Another week, another close match up. Looks like the shark was the deciding factor to boost Ghost Rider over Dr. Strange. Make your own "jumping the shark" joke here. This week is a simple, "Which one is cooler?" You got Spider-Man, back in black, and a jacked up Wolverine. Go!

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Who has the greatest rivalry in comic books? I asked you and this is how you responded:

Batman and The Joker 57.27%
Professor X and Magneto 13.01%
Superman and Lex Luthor 9.57%
Reed Richards and Dr. Doom 4.59%
Wolverine and Sabretooth 4.46%
Spider-Man and Green Goblin 5.1%
Thor and Loki 2.55%
Captain American and Red Skull 1.91%
Green Lantern and Sinestro 1.53%

Another week where I was way off in predicting who would win. I knew Batman and Joker would be near the top but didn't expect them to take it by the huge margin they did! Another site did a poll and Superman/Lex Luthor took it handily.

Go2Sleep: "I voted for Prof. X vs. Magneto, because their rivalry is so much bigger than just the two men. It's about their ideologies and their beliefs of what roles mutants should play in society. Professor X is like the Martin Luther King to Magneto's Malcolm X. Just about every mutant is going to have to choose one path or the other."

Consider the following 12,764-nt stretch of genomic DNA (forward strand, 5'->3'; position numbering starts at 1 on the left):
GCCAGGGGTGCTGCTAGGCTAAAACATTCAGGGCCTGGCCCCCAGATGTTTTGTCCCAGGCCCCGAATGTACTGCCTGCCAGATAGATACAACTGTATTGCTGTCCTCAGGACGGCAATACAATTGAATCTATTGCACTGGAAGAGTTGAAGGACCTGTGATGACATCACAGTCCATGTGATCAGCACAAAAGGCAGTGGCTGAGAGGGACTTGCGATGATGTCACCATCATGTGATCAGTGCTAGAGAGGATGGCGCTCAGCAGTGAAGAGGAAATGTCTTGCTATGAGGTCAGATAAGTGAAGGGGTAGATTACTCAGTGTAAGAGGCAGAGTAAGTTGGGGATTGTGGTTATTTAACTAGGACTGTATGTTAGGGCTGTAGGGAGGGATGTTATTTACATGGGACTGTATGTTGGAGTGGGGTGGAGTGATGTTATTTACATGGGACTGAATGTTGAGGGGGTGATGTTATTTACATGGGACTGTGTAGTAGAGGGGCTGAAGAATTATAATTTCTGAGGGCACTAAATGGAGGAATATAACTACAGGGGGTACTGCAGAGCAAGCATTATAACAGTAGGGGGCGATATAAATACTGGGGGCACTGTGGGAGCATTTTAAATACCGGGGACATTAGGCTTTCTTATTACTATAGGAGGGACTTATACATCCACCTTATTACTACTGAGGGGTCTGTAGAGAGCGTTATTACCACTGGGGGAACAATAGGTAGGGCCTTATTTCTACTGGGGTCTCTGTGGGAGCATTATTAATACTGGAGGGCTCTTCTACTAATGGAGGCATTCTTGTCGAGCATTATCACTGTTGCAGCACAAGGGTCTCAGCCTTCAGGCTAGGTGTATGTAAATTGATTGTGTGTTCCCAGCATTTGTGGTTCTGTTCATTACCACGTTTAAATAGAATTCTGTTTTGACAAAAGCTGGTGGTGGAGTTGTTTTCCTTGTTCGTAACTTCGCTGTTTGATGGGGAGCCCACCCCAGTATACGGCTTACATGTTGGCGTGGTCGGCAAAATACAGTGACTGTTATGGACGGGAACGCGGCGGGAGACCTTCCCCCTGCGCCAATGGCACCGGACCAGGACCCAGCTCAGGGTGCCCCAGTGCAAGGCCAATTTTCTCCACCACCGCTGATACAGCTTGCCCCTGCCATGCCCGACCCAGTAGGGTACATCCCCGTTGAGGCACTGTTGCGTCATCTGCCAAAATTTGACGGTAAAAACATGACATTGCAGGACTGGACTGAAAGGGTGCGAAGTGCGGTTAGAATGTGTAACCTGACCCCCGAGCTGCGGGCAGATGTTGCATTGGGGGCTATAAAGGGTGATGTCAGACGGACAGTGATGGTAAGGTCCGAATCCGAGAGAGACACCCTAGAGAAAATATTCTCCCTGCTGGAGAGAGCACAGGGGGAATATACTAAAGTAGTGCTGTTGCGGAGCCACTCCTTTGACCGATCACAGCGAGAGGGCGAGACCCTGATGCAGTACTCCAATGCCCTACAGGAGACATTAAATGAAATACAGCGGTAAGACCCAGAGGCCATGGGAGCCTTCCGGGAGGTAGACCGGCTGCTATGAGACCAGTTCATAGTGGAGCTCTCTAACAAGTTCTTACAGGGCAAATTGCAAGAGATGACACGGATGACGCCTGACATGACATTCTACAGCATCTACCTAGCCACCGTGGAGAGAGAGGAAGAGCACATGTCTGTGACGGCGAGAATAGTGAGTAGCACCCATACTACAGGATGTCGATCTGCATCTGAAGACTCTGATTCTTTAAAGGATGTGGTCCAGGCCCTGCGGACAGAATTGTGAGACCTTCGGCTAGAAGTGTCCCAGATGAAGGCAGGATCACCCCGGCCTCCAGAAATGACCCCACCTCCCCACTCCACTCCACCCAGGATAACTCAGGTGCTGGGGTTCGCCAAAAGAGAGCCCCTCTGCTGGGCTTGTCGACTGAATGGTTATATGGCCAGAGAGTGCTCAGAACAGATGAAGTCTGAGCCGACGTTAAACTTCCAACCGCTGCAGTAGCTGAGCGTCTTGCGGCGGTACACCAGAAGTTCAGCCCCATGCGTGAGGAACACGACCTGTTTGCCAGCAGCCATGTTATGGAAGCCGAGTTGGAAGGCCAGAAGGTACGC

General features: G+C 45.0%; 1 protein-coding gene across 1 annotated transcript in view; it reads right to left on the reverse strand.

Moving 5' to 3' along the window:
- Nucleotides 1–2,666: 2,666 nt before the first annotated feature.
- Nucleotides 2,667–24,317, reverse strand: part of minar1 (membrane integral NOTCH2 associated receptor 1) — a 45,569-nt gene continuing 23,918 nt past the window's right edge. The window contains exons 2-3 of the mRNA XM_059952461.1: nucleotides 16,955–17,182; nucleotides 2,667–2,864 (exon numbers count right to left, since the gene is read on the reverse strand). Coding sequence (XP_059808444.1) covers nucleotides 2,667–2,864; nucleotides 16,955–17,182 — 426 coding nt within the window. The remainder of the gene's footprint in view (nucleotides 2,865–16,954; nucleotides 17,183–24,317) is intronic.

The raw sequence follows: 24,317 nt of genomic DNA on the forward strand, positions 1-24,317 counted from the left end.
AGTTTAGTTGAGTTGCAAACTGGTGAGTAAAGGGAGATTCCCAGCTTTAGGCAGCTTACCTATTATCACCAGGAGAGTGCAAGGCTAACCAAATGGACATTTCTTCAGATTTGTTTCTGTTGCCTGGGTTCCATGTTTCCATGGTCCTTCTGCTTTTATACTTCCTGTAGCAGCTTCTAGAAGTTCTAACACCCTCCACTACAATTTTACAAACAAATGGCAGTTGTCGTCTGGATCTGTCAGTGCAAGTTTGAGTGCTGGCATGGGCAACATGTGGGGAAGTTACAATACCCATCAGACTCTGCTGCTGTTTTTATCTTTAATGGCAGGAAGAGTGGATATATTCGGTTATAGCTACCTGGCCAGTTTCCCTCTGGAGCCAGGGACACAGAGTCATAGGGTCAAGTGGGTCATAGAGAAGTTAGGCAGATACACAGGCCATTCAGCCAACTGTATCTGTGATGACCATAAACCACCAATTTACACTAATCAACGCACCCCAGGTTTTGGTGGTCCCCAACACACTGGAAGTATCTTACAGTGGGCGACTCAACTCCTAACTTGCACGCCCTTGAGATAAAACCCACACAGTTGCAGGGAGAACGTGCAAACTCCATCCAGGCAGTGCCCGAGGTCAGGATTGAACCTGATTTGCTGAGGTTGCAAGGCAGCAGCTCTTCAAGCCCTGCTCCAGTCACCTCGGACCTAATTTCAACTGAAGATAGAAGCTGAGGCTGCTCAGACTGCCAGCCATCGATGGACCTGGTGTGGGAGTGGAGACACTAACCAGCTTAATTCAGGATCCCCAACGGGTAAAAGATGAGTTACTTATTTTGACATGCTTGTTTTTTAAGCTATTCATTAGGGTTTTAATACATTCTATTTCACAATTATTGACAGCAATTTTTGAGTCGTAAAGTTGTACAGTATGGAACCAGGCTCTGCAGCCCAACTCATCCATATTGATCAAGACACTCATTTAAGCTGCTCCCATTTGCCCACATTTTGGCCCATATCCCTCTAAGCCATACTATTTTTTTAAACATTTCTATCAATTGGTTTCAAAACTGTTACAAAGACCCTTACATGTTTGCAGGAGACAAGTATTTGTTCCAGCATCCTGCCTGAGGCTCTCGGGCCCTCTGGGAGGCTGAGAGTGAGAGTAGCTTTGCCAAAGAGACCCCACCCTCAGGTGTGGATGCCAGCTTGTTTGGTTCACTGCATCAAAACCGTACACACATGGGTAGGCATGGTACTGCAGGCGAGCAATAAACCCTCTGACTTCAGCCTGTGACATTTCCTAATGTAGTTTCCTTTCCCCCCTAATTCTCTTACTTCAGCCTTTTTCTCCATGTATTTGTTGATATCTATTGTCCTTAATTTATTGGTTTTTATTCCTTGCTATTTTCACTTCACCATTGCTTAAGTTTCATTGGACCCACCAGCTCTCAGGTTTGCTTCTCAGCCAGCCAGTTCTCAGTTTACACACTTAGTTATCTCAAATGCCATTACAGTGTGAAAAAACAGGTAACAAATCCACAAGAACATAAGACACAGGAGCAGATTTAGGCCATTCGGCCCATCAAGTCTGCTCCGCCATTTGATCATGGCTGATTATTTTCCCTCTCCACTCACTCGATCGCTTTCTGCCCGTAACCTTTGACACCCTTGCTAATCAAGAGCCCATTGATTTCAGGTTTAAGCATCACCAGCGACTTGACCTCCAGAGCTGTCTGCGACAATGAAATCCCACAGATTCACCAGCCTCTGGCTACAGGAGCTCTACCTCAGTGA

Erik Vandermark: "Only one of these rivalries resulted in the love of the heroes life being thrown off a bridge."

K. Bett: "Joker beat robin to death and paralyzed batgirl. Sabertooth raped and killed Wolverines' great love, interrupted a wedding of his just to beat him and Shadow cat senseless. He also kidnapped Wolverines adopted daughter. He goes out of his way to ruin anything Wolverine might find peace with."

CMWolf: "Batman/Joker.....there IS no other close."

Megalomaniac: "I'm a little disappointed with the lack of voting for Spiderman/ Green Goblin. With everything that this rivalry involves(the Goblin being Spiderman's best friend's father, Goblin killing Gwen, Spiderman killing Goblin, and finally Harry taking over where his father left off) this feud is epic!"

K. Bett: "It's obviously not the popular opinion based on the poll results, but I've always favored Wolverine vs Sabertooth because of the basic premise of it all. Wolverine doesn't fear the monster that is Sabertooth but the monster he sees in himself when he looks at Sabertooth.

Xavier vs Magneto and Richards vs Doom have a rivalry that always ends in a stalemate due to their mutual respect and friendship. It makes it interesting just not my favorite."